Between his two stints in Taranaki, Stephen Hunter has been to Middle Earth and back again.
The Sydney-based actor, who played Bombur the dwarf in The Hobbit trilogy, was in New Plymouth this week on the judging panel of Tropfest NZ.
The last time he was here was 1998, when he was general manager of Radio Taranaki.
You may also remember Hunter as the man who builds a giant flying fox into the sea for his son to upstage the neighbours' bach in the 2010 Toyota advert.
It was his physical and comedic qualities in this performance that made his casting agent think Hunter might make a good dwarf.
Hunter missed out on a casting in the Lord of the Rings so when the opportunity came to try out for The Hobbit he jumped on it.
"I thought, there's 13 dwarves, surely there's a role for a Kiwi. I thought if I can't get a role as a dwarf I might as well quit acting."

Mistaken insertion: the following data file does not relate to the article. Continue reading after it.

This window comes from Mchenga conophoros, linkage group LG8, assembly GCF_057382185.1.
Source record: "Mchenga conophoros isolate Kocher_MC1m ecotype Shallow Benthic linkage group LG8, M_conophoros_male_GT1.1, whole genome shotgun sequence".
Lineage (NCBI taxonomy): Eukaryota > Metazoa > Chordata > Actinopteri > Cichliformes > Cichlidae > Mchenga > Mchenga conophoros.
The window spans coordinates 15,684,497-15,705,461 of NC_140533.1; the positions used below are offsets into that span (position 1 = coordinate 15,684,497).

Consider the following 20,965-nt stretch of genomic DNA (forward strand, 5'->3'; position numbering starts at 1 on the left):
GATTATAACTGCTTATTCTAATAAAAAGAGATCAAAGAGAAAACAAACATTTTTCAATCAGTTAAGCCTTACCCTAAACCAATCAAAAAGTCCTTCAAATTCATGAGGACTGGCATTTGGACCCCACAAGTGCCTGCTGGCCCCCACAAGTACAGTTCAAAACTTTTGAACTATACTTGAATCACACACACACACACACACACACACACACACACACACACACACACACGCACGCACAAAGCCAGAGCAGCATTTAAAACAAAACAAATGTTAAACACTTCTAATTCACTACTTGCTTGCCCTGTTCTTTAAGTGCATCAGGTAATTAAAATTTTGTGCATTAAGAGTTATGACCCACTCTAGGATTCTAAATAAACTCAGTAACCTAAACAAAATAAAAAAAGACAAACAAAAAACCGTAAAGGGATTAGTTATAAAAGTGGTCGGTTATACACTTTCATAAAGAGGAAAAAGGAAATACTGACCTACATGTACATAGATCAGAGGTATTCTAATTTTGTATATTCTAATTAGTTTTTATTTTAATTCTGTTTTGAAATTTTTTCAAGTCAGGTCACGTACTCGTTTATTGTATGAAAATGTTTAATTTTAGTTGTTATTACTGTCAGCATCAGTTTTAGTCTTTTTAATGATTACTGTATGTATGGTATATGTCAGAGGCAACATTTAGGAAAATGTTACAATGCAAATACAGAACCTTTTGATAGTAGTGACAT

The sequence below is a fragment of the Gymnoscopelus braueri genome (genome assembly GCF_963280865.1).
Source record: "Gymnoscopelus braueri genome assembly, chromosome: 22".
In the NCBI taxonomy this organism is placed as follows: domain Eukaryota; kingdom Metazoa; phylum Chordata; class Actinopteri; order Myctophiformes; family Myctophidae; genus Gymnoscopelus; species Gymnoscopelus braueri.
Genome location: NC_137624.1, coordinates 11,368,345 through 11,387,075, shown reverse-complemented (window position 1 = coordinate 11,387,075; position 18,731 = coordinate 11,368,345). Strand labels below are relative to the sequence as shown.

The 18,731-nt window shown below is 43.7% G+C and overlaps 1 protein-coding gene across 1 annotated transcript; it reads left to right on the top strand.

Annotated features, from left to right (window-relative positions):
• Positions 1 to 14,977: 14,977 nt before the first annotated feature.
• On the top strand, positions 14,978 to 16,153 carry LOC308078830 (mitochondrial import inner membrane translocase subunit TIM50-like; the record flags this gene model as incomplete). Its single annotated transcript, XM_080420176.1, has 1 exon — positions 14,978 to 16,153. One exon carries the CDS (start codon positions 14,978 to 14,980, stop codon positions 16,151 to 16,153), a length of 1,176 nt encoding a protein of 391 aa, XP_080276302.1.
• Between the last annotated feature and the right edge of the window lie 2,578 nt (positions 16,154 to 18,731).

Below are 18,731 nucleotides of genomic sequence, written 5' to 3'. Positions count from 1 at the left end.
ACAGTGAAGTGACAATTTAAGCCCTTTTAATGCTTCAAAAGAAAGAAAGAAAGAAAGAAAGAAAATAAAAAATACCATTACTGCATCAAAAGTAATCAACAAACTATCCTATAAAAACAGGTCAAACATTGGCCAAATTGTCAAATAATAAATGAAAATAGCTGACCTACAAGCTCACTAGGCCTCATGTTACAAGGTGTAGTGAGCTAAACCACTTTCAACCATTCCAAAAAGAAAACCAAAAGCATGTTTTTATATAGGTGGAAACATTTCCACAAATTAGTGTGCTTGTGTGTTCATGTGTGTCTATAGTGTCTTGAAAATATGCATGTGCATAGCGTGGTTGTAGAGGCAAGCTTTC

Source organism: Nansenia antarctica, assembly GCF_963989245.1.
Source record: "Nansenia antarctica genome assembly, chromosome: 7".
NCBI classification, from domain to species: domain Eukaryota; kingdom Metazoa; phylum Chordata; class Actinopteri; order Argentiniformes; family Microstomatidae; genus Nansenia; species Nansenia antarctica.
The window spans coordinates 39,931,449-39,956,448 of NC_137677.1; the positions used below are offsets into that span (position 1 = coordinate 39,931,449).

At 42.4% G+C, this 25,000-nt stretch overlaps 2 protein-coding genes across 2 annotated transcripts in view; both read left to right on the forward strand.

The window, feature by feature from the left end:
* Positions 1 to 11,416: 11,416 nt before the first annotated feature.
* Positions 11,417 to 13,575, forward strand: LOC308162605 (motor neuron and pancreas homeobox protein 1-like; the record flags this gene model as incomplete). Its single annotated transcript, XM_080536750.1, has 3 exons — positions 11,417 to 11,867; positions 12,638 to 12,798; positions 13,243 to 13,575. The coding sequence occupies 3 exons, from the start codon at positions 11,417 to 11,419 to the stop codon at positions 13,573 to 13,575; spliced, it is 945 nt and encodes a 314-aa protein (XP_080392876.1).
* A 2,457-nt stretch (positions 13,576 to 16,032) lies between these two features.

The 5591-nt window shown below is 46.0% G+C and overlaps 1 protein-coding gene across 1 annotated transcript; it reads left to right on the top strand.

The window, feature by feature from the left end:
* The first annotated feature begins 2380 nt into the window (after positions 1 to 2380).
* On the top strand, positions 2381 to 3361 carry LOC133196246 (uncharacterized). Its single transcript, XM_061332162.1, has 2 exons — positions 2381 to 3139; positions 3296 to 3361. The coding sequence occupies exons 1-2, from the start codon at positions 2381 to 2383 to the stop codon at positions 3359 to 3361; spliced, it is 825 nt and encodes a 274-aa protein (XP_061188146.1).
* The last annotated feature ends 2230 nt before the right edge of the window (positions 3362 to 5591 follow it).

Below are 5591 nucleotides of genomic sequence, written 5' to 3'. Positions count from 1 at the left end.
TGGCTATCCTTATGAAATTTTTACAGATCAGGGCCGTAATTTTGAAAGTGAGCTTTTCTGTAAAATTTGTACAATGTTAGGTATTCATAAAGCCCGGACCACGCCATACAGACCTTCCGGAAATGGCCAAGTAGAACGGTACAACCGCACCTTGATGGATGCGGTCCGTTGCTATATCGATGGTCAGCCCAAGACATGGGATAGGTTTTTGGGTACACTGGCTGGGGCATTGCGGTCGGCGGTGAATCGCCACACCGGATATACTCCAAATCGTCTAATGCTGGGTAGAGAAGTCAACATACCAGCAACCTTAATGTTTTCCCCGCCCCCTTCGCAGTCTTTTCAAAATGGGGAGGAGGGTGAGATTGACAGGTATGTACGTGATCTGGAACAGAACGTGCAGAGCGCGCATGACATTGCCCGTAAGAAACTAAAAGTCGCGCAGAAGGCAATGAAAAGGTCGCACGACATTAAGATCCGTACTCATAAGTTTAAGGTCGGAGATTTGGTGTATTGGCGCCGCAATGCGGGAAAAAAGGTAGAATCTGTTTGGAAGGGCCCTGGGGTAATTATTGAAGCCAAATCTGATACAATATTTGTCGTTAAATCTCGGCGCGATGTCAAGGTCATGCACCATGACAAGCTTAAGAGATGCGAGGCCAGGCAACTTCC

Although a huge Tolkien fan, Hunter is a slow reader.
"It took me about a year and a half to read the Lord of the Rings.
"What got me hooked was the special features."
His favourite scene to shoot was one filmed on the Pelorus River in Marlborough.
"We were in these barrels floating down this river thinking, ‘this is pretty cool'.
"If that ever becomes a ride I want a lifetime pass."
Working with the likes of Sir Ian McKellen and Martin Freeman was brilliant, but the best part was getting to know the other Kiwi boys, he said.
"That was the hardest part about finishing, you've got all your mates there and then suddenly it's like, ‘See ya!' "
However, he remembers being starstruck the first time Freeman sat down next to him.
"I'm a massive fan of The Office."
Despite playing the role of a dwarf, Hunter wasn't required to put on any weight because he wore a fat-suit and full-face prosthetic. He had to do some weight training mainly to ensure he didn't get hurt while jumping around in character.
"Dwarves are quite stout, even the big ones are meant to be great runners and fighters."
Even so, he didn't lose any weight over the course of filming.
"The catering was awesome."
He was able to channel his love of food and cooking into Bombur, as Peter Jackson gave actors a lot of freedom in adding their own personalities to characters.
He had never judged before and was looking forward to the experience, having been involved in Cash Cow, a finalist in Tropfest Australia last year.
- © Fairfax NZ News
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